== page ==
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Criminal Damage Solicitors – Damage is not constrained to perpetual Damage, so spreading mud on the dividers of a police cell might be criminal Damage. The Damage requires not be unmistakable or substantial on the off chance that it influences the esteem or execution of the property.
Criminal Damage Act
According to this act:
Criminal Damage – “A person who without lawful excuse destroys or damages any property belonging to another intending to destroy or damage any such property or being reckless as to whether any such property would be destroyed or damaged shall be guilty of an offence.”
Threats to destroy or damage property
A person who without lawful excuse makes to another a threat, intending that that other would fear it would be carried out,—
(a) To destroy or damage any property belonging to that other or a third person; or
(b) To destroy or damage his own property in a way which he knows is likely to endanger the life of that other or third person;
shall be guilty of an offence.
The objective element of this offence consists of
- Destroying or damaging
- Belonging to another
- Without lawful excuse.
Destroys or damages
What is contemplated by “destroy or damage” is actual destruction or damage; that is, some physical Damage, impairment or deterioration which can be usually perceived by the senses.
The damage or destruction in issue will normally arise from the defendant’s freely willed act. However, a defendant may be held responsible for failing to halt the spread of Damage started accidentally.
The basic definition of property, for the purposes of this offence, is provided by s10(1) which states:
‘In this Act “property” means property of a tangible nature, whether real or personal, including money and- a) including wild creatures which have been tamed or are ordinarily kept in captivity, and any other wild creatures or their carcasses if, but only if, they have been reduced into possession which has not been lost or abandoned or is in the course of being reduced into possession; but b) not including mushrooms growing wild on any land or flowers, fruit or foliage of a plant growing wild on any land. For the purposes of this subsection, “mushroom” includes any fungus and “plant” includes any shrub or tree.’
Belonging to another
Section 10(2) provides the basic definition of belonging to another. It states:
“Property shall be treated for the purposes of this Act as belonging to any person- a) having the custody or control of it; b) having in it any proprietary right or interest …; or c) having a charge on it.”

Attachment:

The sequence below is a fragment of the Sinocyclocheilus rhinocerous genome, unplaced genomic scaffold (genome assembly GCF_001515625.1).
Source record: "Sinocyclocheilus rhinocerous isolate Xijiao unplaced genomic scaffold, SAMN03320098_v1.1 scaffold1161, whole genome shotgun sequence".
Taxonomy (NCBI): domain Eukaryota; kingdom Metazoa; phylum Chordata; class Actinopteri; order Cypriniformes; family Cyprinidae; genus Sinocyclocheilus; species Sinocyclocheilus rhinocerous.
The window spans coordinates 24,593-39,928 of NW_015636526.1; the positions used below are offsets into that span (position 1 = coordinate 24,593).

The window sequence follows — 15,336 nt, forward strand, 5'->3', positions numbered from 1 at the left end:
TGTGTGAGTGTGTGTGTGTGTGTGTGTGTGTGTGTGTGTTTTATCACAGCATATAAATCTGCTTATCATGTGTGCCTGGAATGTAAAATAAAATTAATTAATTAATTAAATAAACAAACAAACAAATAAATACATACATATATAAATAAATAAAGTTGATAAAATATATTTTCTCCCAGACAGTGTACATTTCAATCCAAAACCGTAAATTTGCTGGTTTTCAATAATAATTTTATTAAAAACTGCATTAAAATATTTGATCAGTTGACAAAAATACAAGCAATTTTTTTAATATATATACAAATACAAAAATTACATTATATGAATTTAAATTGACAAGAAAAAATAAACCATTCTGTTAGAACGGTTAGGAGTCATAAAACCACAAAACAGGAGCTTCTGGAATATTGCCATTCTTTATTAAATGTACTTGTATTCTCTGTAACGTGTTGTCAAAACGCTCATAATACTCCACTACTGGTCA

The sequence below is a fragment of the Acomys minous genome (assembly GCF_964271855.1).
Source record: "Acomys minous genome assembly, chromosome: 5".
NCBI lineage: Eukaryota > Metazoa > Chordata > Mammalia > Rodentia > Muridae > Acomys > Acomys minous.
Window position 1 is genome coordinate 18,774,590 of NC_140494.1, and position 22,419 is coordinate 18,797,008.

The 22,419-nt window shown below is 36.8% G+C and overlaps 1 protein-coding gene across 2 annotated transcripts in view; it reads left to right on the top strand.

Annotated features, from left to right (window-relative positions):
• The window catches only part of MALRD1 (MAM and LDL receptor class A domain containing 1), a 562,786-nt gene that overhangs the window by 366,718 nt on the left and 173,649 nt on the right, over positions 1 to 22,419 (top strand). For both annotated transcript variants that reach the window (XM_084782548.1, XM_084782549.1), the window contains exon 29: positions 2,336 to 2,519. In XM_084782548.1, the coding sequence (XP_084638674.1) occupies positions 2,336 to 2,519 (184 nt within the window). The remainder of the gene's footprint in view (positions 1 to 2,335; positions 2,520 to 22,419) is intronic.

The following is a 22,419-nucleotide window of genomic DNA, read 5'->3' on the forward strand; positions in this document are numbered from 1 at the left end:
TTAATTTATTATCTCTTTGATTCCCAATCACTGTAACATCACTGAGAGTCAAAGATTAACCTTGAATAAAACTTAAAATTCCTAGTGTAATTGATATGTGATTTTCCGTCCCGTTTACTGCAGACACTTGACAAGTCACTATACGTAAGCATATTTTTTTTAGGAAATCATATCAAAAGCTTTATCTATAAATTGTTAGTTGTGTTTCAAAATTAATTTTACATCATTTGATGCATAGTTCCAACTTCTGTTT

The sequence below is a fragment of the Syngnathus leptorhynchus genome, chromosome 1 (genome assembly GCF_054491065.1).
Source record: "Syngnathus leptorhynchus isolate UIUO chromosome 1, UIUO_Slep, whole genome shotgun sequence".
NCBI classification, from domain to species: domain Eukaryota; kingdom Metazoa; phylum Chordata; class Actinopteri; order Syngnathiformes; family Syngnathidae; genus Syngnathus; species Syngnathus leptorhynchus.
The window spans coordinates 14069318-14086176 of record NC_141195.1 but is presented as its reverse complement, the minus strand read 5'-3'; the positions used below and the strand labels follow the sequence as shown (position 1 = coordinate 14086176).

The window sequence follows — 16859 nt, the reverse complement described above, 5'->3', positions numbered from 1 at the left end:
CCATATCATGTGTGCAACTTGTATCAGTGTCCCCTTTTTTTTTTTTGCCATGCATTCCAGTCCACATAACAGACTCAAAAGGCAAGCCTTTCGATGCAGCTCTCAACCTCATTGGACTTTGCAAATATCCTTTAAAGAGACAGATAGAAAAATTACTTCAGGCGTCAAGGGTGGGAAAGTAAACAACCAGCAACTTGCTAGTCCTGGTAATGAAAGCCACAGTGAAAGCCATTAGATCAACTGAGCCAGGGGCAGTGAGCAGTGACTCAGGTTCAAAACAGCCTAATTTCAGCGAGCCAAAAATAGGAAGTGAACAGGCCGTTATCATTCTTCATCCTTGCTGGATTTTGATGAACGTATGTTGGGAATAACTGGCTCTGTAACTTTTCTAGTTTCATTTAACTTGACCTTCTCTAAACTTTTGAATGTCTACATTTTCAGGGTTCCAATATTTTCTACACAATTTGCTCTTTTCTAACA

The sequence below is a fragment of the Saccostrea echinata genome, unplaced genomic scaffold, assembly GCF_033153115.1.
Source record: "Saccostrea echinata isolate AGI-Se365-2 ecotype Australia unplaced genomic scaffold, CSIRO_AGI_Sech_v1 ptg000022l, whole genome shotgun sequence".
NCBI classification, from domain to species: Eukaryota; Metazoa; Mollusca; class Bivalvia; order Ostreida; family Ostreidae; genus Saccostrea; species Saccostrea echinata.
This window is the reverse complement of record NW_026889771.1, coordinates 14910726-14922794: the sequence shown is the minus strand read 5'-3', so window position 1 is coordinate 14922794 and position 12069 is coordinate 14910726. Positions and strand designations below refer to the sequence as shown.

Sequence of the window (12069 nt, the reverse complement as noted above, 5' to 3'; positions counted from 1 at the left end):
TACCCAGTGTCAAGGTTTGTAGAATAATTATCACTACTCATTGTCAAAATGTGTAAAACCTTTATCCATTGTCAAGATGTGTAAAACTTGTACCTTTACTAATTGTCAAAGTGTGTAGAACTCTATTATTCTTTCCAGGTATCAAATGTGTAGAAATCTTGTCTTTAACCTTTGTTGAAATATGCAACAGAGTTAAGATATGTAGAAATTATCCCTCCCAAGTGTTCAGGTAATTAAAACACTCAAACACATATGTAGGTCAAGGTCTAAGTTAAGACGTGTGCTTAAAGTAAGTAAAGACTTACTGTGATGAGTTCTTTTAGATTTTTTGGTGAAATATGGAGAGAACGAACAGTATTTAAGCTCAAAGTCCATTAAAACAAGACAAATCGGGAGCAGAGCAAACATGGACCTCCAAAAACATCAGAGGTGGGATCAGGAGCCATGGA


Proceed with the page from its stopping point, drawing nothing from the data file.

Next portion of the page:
Under s1(3), if either of the above offences under ss 1(1) and 1(2) are committed by fire the offence shall be charged as arson. Where a defendant ravages or damages property by fire the congruous course would be to charge him with an offence contrary to ss 1(1) and (3), or an offence under ss 1(2) and (3) as opportune.
Threats to ravage or damage property
Section 2 engenders the offence of (a) making threats to damage or eradicate another’s property, intending to cause fear thereby, without lawful excuse; or (b) making threats to damage his own property in a way which he kens is liable to imperil life, again intending to cause fear as a result.
Possessing anything with intent to eradicate or damage property
Section 3 makes it an offence for any person, without lawful excuse, to have in his control: (a) anything he intends to utilize to damage another’s property, or (b) which he intends to utilize to damage his own property in a way which he kens is liable to imperil life.
A person censurable of arson or of an offence under s1(2) shall on conviction on indictment be liable to confinement for life (s4(1)). A person culpable of any other offence under this Act shall on conviction on indictment be liable to confinement for a term not exceeding ten years (s4(2)).
Who can You contact for advice? | Criminal Damage Solicitors at MB Law Ltd can provide you immediate legal assistance
Please feel free to contact our Team of specialist criminal defence solicitors/lawyers who specialise in all the above-described matters related to criminal law in all parts of London namely Hounslow, Uxbridge, Ealing, Kingston, Sutton, Harrow, Wood Green, Leyton, West End, Knights Bridge, Croydon, Bromley, Greenwich, Poplar, Ilford, Romford, Redbridge, Westminster, Brent, Islington, Havering, Barnet, Enfield, Wandsworth, Southwark, Barking and Dagenham, Bexley, Newham, Lewisham, Camden, Barnet, Havering, Merton, Hammersmith and Fulham, Hillingdon, etc.